Tax law gives unexpected break to some farmers


MINNEAPOLIS (AP) — Key senators and farm groups are trying to fix a provision in the federal tax overhaul that gave an unexpected tax break to farmers who sell their crops to cooperatives rather than regular companies.

Lawmakers say they didn't intend to give a competitive advantage to co-ops. But it's not clear they can rework the legislation given the partisan divide on Capitol Hill. That means many companies – from local grain companies to agribusiness giants such as Cargill and ADM – could wind up paying more for crops than co-ops.

The provision from GOP Sens. John Thune of South Dakota and John Hoeven of North Dakota surfaced in the final days of the debate over the tax bill, which President Donald Trump signed last month. Thune and Hoeven wanted to replace a deduction that benefited co-ops in the old law, which was being dropped, and they wanted to make sure farmers didn't wind up with a tax increase.

But the final language went further than maintaining the status quo.

"I think at the end of the day what it boiled down to is the staff didn't know what they were doing. ... They rushed this thing through," said U.S. Rep. Collin Peterson of Minnesota, the ranking Democrat on the House Agriculture Committee.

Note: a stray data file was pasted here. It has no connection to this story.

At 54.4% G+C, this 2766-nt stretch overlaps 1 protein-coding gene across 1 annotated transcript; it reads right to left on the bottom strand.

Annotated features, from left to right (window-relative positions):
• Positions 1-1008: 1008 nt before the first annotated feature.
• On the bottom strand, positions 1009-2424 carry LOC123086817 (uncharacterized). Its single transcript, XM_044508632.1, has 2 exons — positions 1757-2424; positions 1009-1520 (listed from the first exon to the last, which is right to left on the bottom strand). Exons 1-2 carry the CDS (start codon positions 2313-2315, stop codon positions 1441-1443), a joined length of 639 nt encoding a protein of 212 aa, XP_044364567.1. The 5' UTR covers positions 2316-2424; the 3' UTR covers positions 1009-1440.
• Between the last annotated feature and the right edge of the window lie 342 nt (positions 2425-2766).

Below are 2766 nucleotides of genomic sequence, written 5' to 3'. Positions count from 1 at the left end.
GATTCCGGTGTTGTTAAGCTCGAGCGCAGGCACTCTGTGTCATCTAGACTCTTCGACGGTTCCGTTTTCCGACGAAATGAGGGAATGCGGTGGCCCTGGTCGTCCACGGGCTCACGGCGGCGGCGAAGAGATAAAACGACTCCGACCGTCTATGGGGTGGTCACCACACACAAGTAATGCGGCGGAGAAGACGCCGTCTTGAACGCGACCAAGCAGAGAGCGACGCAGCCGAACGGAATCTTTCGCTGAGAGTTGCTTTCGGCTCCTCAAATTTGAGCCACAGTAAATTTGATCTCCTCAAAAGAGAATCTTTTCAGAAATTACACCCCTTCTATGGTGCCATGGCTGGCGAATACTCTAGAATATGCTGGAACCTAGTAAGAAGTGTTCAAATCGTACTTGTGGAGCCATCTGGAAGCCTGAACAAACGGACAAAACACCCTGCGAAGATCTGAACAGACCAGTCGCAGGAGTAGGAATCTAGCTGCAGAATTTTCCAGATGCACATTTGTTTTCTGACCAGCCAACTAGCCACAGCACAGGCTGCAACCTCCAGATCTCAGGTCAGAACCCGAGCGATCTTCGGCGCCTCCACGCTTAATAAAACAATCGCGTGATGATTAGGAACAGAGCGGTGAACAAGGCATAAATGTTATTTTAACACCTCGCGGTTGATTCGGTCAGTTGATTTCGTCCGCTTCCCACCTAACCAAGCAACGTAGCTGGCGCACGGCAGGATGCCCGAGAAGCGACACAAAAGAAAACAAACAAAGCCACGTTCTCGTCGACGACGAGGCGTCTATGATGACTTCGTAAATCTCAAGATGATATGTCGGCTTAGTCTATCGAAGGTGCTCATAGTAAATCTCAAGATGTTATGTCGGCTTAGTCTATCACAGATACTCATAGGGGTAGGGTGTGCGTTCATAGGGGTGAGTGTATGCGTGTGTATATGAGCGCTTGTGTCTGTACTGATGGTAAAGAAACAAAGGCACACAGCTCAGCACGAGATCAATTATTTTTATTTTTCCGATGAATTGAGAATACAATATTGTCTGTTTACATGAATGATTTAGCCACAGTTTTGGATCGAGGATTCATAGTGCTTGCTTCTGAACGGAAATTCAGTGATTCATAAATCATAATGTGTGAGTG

Agricultural co-ops are typically owned by farmers, and they provide their members with help with marketing crops, purchasing supplies and various other services. They range from small and local co-ops to big, nationwide ones such as Land O' Lakes and Sunkist Growers.

The new provision lets farmers deduct 20 percent of their gross sales to co-ops, but only 20 percent of their net income if they sell to other companies. The difference is big enough that farmers who sell to co-ops could entirely eliminate their tax bills.

"If it stands the way it is, you're going to see a dramatic change in who farmers sell their product to," said Paul Neiffer, a partner with CliftonLarsonAllen, a national accounting firm with clients on both sides.

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